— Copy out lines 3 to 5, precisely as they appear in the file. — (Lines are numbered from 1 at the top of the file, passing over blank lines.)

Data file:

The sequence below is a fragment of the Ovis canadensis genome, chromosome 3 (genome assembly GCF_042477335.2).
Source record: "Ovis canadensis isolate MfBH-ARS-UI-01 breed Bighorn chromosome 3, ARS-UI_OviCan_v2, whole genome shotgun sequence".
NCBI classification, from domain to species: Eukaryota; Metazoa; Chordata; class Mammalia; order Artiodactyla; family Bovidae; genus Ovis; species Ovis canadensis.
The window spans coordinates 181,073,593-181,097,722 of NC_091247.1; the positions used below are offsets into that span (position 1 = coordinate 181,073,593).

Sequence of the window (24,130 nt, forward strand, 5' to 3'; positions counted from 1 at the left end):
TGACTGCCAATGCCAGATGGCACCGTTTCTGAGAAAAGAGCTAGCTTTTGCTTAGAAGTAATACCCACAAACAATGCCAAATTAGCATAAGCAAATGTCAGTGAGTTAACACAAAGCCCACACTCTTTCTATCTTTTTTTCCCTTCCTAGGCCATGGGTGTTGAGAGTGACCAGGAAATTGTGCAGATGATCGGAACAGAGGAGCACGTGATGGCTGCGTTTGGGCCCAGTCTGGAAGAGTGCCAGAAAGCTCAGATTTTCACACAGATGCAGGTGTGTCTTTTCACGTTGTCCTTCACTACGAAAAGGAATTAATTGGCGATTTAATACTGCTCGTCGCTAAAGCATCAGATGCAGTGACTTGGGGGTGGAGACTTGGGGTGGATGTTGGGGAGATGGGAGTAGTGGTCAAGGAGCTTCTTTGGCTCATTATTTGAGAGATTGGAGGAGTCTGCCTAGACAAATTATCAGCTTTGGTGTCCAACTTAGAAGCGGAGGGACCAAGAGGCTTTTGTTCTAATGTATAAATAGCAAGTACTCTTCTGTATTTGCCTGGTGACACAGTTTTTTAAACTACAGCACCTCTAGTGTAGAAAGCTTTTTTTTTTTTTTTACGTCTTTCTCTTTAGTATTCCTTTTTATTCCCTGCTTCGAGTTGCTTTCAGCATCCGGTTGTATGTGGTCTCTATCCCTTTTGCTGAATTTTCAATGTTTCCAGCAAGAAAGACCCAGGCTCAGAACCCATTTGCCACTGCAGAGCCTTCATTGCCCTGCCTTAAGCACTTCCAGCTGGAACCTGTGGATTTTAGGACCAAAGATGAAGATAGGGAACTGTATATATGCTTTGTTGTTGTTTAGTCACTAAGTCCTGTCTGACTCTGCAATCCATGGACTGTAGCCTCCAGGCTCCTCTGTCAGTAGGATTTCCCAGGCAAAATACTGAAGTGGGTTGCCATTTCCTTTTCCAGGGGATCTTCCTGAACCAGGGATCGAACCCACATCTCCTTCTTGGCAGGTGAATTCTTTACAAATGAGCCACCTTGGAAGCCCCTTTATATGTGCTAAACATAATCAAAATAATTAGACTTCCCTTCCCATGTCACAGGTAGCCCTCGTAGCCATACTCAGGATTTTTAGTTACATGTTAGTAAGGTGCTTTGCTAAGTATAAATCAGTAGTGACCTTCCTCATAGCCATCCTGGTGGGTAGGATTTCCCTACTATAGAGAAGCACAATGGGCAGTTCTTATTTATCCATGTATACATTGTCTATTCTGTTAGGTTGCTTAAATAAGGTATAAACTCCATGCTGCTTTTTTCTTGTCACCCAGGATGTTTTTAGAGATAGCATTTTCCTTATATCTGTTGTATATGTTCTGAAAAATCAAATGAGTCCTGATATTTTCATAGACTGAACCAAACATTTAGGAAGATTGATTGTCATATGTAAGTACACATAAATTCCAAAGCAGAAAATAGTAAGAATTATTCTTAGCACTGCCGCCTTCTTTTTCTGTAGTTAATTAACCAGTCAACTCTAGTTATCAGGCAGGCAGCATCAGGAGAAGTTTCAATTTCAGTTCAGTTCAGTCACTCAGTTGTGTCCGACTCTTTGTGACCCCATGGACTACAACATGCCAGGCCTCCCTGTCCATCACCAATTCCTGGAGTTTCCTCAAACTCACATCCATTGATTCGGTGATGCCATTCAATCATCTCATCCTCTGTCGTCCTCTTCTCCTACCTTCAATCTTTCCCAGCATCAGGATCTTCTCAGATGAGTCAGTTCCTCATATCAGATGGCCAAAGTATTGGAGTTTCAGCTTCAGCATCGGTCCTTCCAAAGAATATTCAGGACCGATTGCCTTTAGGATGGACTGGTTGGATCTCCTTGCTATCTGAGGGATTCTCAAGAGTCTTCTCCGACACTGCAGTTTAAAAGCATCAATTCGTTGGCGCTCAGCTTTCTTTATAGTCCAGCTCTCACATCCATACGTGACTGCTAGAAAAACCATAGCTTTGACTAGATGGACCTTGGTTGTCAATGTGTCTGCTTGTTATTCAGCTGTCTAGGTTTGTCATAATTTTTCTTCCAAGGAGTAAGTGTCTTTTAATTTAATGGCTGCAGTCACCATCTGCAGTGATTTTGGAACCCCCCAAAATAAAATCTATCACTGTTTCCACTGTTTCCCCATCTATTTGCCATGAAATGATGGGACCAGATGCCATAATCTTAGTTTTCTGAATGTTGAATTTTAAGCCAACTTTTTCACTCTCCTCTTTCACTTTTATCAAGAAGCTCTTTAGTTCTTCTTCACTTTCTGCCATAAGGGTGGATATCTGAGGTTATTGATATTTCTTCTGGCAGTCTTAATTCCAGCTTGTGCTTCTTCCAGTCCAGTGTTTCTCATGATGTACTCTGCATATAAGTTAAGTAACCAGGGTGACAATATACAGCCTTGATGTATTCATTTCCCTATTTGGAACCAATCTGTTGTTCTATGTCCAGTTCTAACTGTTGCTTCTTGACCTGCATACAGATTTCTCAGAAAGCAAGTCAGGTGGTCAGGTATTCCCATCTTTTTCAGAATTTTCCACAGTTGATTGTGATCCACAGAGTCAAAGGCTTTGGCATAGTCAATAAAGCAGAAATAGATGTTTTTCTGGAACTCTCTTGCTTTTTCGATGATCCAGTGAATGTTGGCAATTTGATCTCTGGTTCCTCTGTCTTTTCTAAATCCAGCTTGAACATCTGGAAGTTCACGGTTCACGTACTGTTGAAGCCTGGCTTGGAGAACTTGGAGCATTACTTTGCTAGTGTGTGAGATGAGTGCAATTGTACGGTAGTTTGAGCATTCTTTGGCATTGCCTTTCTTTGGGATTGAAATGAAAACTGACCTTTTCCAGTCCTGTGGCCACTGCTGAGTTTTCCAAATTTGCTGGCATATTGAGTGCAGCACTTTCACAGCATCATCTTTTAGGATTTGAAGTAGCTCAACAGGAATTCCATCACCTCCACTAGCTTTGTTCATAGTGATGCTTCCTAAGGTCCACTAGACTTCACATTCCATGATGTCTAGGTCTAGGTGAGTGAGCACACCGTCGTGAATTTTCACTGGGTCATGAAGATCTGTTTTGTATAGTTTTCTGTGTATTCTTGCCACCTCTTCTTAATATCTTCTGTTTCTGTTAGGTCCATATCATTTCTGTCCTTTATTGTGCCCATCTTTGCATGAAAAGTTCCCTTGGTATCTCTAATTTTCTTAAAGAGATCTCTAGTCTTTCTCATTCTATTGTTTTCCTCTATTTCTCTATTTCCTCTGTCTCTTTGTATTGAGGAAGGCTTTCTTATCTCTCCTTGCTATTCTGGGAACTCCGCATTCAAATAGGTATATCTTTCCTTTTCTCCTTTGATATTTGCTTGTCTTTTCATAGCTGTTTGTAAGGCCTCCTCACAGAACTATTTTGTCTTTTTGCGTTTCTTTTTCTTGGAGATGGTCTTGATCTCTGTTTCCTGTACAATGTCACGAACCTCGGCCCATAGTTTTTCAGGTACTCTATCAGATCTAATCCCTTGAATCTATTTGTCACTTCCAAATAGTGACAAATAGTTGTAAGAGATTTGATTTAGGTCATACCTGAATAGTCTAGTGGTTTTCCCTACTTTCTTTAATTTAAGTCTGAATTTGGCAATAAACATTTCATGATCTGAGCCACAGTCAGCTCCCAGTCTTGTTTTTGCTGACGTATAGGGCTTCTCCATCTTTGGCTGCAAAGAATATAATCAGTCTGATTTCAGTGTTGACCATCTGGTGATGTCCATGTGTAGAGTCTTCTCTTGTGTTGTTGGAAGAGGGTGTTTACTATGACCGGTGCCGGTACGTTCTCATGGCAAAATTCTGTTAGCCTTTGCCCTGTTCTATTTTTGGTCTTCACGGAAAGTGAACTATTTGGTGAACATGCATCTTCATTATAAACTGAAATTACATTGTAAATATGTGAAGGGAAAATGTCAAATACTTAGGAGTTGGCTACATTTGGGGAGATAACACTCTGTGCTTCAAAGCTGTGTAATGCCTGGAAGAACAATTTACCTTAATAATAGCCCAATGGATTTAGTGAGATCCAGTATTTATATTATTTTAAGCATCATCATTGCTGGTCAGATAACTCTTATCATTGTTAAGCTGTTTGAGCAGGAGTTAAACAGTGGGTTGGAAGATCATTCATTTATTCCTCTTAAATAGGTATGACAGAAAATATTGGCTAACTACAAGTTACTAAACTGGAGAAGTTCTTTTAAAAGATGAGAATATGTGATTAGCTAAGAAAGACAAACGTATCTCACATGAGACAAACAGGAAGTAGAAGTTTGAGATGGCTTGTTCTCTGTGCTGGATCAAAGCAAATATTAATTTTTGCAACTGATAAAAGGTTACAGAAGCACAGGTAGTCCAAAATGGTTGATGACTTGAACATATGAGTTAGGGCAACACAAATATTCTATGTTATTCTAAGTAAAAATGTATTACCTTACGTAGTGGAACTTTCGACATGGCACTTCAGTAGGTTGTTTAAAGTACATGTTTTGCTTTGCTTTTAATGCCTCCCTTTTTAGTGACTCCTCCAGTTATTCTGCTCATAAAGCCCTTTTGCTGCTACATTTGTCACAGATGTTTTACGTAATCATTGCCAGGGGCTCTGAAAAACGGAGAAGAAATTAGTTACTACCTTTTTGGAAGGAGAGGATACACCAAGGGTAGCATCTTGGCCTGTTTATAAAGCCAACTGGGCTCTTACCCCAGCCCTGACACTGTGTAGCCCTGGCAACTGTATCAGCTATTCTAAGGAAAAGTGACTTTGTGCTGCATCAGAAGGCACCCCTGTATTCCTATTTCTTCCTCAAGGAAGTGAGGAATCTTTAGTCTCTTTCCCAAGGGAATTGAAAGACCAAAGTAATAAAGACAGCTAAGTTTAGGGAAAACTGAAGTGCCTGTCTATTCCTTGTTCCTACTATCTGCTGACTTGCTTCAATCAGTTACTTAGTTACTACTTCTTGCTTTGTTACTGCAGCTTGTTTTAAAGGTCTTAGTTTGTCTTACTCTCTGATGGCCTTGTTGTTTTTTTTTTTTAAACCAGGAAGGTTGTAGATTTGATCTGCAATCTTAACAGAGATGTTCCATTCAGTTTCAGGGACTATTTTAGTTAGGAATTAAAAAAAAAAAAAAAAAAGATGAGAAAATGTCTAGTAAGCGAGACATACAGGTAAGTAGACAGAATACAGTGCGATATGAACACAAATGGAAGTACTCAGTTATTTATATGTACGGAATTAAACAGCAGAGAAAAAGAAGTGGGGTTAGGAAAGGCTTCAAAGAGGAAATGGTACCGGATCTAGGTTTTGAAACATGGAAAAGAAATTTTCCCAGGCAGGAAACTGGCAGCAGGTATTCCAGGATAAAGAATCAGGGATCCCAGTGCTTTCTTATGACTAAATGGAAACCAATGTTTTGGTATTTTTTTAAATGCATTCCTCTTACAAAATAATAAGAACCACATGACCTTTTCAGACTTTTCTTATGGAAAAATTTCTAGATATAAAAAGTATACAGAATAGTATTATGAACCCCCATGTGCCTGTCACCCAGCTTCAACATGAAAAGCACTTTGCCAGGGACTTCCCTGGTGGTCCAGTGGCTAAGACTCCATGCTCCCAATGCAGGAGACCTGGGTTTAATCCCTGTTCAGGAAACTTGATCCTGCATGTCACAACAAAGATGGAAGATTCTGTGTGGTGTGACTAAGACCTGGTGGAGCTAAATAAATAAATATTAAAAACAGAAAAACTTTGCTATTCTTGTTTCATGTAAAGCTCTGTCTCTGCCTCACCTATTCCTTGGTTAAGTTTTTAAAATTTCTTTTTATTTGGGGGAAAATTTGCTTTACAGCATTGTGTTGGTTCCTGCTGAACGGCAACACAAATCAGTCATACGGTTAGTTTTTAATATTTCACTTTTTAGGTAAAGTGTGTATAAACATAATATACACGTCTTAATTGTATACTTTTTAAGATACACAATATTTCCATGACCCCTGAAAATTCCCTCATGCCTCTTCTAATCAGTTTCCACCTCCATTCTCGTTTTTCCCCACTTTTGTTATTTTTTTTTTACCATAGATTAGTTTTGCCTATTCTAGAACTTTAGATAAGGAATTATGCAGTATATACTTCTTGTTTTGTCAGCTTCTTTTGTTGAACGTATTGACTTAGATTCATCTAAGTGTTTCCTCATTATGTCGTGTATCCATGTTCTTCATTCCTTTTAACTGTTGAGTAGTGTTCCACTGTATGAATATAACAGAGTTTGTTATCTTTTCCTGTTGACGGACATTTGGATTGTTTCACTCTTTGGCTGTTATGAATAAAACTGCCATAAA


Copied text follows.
NCBI classification, from domain to species: Eukaryota; Metazoa; Chordata; class Mammalia; order Artiodactyla; family Bovidae; genus Ovis; species Ovis canadensis.
The window spans coordinates 181,073,593-181,097,722 of NC_091247.1; the positions used below are offsets into that span (position 1 = coordinate 181,073,593).

Sequence of the window (24,130 nt, forward strand, 5' to 3'; positions counted from 1 at the left end):